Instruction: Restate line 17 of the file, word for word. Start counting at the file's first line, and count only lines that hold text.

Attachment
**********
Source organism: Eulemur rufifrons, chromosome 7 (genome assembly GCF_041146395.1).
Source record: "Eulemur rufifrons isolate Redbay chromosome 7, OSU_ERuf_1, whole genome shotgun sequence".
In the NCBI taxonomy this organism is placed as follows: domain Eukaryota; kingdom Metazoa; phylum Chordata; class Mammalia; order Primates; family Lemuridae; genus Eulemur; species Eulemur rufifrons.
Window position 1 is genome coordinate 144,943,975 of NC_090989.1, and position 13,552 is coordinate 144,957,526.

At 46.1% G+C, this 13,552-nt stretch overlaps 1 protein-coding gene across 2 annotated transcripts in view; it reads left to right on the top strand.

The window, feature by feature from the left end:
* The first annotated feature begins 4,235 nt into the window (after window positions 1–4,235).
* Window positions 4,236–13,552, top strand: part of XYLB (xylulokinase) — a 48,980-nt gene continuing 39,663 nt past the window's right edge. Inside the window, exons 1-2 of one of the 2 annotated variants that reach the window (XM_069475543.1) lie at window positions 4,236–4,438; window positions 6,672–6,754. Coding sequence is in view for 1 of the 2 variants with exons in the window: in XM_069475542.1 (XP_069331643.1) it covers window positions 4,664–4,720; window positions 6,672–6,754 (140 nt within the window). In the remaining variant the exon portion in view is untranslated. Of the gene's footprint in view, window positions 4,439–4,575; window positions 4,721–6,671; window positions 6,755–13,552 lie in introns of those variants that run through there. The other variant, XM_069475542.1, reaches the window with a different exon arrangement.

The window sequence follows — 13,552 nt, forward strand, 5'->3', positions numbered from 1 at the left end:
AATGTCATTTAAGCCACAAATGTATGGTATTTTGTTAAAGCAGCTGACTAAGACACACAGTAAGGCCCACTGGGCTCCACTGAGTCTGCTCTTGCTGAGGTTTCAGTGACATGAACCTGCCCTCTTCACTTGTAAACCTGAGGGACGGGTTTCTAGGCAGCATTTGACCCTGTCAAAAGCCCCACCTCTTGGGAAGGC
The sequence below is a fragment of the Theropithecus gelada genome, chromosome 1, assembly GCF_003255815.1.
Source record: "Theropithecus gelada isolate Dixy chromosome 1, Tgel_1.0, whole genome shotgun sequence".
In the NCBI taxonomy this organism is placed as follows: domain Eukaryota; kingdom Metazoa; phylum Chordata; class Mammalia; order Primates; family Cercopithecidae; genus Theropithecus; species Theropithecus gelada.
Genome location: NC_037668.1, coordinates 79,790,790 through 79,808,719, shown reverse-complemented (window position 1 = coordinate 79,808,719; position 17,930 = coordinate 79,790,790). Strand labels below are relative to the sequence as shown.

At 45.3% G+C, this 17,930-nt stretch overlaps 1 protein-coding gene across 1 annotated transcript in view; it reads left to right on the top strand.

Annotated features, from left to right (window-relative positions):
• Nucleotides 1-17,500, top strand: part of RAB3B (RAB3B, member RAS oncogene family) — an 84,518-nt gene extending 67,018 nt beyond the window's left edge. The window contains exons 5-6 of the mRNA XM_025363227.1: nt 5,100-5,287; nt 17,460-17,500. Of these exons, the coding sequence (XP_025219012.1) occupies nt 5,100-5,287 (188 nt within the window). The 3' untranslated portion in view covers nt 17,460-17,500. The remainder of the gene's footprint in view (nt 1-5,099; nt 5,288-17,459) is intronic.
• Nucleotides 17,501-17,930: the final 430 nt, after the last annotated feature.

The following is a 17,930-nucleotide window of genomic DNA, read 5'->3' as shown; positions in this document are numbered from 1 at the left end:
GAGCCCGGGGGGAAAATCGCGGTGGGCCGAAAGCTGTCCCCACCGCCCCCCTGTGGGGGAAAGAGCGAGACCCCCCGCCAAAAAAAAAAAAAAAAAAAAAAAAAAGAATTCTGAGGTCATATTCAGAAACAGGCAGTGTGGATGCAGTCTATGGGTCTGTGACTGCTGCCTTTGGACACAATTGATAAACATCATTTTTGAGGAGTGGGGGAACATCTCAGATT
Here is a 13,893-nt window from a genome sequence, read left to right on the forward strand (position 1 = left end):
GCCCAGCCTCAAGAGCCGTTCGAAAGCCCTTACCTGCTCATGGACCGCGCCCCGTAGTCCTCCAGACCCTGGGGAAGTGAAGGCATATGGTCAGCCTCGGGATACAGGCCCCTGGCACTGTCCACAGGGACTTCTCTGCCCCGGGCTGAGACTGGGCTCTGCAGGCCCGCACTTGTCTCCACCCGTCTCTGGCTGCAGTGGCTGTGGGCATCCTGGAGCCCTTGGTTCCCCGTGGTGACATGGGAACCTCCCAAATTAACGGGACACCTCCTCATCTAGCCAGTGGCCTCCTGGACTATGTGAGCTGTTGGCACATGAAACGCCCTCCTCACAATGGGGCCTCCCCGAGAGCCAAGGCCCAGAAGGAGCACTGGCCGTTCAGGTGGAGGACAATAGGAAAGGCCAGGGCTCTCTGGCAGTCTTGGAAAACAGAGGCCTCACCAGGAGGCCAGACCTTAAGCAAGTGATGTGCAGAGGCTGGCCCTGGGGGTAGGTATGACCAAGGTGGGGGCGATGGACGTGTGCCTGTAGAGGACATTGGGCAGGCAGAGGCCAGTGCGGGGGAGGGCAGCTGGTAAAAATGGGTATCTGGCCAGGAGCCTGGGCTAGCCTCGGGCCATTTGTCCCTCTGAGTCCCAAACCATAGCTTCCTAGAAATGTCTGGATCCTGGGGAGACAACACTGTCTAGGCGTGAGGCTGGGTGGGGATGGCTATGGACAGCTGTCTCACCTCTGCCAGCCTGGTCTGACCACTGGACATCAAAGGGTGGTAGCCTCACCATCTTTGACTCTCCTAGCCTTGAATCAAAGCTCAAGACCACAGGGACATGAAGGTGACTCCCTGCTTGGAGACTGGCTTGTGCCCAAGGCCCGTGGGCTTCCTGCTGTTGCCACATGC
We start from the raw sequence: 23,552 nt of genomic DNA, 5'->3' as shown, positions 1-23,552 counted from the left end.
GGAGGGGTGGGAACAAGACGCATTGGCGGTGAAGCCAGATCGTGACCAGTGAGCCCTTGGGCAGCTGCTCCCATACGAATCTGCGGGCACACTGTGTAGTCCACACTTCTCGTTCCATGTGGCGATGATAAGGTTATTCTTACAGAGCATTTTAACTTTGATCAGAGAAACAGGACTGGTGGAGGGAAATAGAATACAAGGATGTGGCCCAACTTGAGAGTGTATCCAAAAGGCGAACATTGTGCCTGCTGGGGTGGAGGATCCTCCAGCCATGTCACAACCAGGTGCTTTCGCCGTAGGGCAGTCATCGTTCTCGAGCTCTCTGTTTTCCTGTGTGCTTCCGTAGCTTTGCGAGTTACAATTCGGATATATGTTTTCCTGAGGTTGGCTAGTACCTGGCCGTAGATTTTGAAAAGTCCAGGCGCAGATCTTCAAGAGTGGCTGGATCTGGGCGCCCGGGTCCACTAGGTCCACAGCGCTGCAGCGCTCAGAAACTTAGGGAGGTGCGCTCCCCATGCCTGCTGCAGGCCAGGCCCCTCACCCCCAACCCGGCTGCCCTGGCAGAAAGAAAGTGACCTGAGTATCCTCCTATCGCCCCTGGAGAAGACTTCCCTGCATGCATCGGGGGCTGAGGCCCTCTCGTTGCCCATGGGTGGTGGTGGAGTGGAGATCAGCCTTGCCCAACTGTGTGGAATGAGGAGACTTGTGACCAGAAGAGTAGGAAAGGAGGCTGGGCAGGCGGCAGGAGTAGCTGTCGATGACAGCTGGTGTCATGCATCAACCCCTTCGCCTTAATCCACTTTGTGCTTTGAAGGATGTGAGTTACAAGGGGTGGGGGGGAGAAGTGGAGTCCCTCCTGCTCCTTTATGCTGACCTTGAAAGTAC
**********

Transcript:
• Nucleotides 1-17,500, top strand: part of RAB3B (RAB3B, member RAS oncogene family) — an 84,518-nt gene extending 67,018 nt beyond the window's left edge. The window contains exons 5-6 of the mRNA XM_025363227.1: nt 5,100-5,287; nt 17,460-17,500. Of these exons, the coding sequence (XP_025219012.1) occupies nt 5,100-5,287 (188 nt within the window). The 3' untranslated portion in view covers nt 17,460-17,500. The remainder of the gene's footprint in view (nt 1-5,099; nt 5,288-17,459) is intronic.